Here, we aimed to refine understanding of the European late Pleistocene woolly mammoth replacement event in a region that has been sparsely sampled. Furthermore, we do this in the context of unusual isotopic characteristics found at sites in the area. Utilising biomolecular methods (ZooMS, stable isotopes and/or ancient DNA), we screen for mammoth specimens in 48 fragmentary or previously analysed faunal material or collagen samples7,11,12,13, spanning ~38 ka–15 ka cal BP from across central Europe (Supplementary Data S1). Using in-solution enrichment methods on the bone samples, we nearly double the number of dated mammoth mitochondrial genomes from Europe, and in combination with new and previously published stable isotopic and mtDNA data we begin to improve our understanding of late Pleistocene woolly mammoth population turnover in western Eurasia.


Collagen Preservation and Stable Isotopes

Collagen of sixteen previously unanalysed specimens from Geißenklösterle and Hohle Fels (Germany) produced here C:N coll values of between 2.9–3.614 and had percentages of C coll above 8% and N coll above 5%15,16, representing well preserved and reliable collagen values (Methods and Supplementary Data S2).

The corpus of previously published isotopic data from Geißenklösterle and Hohle Fels from the Late Pleistocene was augmented with the new 13C and 15N values of mammoth (n = 9), rhino (n = 6) and horse (n = 1) (Supplementary Data S2). Species identification was isotopically inferred through Ward’s minimum variance clustering alongside previously identified specimens (See Methods and Supplementary Information).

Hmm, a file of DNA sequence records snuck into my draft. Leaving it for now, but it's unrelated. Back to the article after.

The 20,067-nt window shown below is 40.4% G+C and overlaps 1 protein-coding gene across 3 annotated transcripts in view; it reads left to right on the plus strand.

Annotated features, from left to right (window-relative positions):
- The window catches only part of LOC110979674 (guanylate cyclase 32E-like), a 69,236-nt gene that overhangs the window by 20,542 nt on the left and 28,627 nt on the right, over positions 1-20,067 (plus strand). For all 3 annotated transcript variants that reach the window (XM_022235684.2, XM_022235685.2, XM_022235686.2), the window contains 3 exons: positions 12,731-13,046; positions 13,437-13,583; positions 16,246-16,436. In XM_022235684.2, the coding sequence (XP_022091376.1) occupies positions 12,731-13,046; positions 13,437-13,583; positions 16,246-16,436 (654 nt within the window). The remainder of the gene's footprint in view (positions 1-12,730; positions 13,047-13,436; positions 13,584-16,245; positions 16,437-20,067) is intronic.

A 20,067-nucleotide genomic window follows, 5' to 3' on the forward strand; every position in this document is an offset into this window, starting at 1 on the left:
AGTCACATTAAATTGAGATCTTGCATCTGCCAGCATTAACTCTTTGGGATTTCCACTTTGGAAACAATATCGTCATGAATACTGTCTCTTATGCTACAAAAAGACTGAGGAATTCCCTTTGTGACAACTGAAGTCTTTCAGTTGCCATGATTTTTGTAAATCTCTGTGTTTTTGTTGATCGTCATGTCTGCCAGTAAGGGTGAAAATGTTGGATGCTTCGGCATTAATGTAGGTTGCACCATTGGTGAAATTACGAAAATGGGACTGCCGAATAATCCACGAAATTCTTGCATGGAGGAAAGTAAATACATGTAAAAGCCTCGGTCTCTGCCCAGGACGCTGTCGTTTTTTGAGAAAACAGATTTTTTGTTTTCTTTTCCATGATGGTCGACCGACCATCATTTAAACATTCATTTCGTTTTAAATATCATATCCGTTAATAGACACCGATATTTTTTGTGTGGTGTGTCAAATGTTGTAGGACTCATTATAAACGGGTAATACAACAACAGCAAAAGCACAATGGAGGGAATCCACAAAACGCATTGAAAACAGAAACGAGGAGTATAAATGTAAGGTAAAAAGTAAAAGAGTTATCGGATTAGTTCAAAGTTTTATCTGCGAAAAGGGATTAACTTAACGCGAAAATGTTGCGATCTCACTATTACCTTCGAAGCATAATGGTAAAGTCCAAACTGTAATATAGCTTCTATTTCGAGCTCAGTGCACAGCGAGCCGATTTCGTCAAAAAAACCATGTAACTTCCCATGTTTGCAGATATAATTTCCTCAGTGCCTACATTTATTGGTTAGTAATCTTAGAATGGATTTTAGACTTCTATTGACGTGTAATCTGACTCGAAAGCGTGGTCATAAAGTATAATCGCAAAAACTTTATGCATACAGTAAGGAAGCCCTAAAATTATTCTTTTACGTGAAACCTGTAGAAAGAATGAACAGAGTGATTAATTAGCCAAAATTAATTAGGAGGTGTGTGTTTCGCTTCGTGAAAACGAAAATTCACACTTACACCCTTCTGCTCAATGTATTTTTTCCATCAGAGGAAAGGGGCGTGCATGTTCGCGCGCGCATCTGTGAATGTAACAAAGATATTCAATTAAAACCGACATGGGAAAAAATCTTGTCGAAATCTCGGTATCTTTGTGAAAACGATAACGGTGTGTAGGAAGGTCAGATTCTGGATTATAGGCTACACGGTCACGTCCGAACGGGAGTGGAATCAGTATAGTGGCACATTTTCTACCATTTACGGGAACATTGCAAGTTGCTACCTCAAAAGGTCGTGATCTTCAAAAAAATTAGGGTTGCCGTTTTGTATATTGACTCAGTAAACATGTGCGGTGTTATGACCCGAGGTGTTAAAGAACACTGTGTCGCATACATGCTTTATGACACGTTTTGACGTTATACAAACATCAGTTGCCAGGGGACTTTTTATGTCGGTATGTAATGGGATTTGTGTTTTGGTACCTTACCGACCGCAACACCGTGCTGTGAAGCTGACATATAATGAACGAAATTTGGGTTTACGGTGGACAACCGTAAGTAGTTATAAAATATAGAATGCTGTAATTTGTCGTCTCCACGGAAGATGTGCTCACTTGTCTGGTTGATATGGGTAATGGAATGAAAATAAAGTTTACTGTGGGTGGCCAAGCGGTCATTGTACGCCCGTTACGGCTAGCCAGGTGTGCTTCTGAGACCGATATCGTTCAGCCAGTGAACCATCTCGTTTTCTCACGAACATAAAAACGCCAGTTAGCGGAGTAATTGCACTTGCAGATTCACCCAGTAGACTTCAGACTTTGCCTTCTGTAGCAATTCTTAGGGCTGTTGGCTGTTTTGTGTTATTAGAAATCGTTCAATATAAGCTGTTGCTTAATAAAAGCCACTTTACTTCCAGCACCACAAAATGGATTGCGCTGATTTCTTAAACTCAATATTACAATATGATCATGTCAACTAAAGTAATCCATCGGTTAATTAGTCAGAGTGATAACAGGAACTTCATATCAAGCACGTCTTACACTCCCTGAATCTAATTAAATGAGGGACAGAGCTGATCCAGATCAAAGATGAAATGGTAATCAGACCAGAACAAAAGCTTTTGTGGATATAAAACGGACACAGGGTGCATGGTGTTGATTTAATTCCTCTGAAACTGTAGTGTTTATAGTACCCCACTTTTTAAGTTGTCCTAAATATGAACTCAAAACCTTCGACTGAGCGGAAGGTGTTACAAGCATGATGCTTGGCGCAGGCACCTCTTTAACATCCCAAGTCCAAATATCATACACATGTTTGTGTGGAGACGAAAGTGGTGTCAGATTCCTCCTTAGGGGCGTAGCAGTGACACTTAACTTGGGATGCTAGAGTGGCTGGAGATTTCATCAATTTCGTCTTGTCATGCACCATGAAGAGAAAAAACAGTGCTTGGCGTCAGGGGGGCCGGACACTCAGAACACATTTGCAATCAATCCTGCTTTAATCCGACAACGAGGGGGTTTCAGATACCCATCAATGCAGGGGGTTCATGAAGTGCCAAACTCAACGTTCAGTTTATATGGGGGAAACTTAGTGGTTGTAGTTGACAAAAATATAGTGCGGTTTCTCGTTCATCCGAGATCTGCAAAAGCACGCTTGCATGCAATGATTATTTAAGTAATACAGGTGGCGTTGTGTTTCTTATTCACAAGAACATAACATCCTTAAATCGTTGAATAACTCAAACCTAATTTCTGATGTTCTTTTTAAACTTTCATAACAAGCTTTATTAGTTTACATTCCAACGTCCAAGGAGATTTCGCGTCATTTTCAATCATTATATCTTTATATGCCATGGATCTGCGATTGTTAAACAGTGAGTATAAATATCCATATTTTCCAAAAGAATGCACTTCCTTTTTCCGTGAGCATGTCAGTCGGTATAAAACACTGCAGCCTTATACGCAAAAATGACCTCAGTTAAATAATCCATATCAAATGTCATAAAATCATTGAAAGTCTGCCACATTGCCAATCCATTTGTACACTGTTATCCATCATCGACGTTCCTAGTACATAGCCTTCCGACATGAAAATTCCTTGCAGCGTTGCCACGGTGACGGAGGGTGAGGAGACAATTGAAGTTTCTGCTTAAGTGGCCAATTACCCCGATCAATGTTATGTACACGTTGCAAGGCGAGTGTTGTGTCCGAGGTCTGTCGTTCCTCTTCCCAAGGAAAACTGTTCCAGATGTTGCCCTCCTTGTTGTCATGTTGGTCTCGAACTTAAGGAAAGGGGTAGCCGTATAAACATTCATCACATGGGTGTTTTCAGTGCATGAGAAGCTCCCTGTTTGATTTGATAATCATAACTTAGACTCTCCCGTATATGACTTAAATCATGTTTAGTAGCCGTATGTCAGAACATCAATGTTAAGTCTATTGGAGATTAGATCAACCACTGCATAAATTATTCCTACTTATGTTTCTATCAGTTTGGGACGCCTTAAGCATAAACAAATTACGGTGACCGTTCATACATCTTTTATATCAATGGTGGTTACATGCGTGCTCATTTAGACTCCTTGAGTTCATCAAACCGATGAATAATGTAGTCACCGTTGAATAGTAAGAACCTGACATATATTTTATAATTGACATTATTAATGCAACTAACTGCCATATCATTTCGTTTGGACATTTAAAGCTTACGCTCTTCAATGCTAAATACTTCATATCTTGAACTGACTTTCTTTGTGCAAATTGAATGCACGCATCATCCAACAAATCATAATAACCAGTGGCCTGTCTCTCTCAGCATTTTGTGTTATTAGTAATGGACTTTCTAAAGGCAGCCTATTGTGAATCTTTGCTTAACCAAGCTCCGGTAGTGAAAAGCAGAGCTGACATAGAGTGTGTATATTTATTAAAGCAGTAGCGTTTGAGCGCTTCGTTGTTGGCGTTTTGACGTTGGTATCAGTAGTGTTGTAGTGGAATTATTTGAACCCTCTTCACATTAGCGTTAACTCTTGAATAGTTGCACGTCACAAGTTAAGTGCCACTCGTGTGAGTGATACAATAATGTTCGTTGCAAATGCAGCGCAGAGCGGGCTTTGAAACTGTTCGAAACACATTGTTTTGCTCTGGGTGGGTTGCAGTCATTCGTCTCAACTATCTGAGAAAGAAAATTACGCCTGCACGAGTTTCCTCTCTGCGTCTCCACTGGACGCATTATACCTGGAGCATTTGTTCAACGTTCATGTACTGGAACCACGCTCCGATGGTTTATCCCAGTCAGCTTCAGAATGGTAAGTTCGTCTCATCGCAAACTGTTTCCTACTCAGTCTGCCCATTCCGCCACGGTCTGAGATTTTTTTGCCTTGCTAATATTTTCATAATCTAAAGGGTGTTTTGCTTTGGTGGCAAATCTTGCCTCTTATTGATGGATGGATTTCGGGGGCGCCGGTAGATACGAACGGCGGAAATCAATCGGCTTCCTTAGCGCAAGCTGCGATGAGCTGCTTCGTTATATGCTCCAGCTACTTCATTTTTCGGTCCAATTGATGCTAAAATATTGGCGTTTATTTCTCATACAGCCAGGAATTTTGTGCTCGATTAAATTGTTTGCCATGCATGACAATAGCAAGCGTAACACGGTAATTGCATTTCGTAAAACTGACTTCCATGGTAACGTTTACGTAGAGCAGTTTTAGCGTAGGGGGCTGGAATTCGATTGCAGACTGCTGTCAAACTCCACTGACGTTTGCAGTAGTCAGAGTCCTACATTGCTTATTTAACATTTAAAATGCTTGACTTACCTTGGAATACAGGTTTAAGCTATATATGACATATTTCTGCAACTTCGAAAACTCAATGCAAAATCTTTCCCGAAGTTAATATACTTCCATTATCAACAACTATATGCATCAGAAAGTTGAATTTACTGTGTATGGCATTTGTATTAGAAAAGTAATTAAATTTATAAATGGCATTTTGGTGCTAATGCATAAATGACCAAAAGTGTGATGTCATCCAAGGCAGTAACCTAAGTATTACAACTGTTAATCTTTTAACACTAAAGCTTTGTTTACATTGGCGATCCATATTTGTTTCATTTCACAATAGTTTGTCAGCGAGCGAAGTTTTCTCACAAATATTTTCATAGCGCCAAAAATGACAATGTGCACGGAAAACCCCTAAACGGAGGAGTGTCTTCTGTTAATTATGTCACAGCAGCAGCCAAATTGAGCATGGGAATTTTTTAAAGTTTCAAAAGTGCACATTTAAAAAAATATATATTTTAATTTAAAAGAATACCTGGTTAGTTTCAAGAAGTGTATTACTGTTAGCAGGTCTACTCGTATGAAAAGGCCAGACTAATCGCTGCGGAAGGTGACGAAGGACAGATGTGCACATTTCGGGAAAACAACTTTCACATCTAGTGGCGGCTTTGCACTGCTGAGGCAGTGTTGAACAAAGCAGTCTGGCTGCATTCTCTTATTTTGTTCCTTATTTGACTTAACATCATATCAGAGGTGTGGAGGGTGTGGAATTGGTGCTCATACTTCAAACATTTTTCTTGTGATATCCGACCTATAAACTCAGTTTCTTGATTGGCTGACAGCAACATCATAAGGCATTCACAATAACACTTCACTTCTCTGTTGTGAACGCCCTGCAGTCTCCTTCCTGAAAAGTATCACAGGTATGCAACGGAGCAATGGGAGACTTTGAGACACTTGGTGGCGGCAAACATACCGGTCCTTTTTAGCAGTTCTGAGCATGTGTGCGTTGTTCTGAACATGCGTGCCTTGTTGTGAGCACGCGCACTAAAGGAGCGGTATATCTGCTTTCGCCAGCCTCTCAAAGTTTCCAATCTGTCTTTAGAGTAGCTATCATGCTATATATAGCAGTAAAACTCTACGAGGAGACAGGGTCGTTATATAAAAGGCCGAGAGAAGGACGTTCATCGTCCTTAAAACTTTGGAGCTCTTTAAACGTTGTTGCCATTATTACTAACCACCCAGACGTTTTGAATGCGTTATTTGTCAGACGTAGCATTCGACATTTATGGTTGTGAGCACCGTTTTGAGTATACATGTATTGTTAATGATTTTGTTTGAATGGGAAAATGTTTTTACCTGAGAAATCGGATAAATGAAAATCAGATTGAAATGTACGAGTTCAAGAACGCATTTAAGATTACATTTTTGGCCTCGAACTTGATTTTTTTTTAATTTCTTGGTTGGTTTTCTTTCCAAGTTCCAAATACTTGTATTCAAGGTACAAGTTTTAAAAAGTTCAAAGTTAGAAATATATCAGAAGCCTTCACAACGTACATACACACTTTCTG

The new isotopic values on mammoth were consistent with those measured previously7,13, with typical ca. 3–5‰ higher 15N values than those of reindeer (Figure S1). The unusual overlap in 15N values between horse and mammoth were already described at Geißenklösterle from the same chronological context7,13. This unusual pattern at Geißenklösterle is emphasized by the different pattern at Hohle Fels whereby, based on current sampling, horses and mammoths seem to have maintained the ‘isotopic separation’ expected of the classic mammoth steppe during the Aurignacian cultural period (~37 ka cal BP). A single horse found in the Aurignacian-Gravettian transitional layer at Hohle Fels (IIe) suggests that the same pattern may have also occurred at Hohle Fels later - but more stable isotope data of all species from the secure Gravettian layers are required to verify this.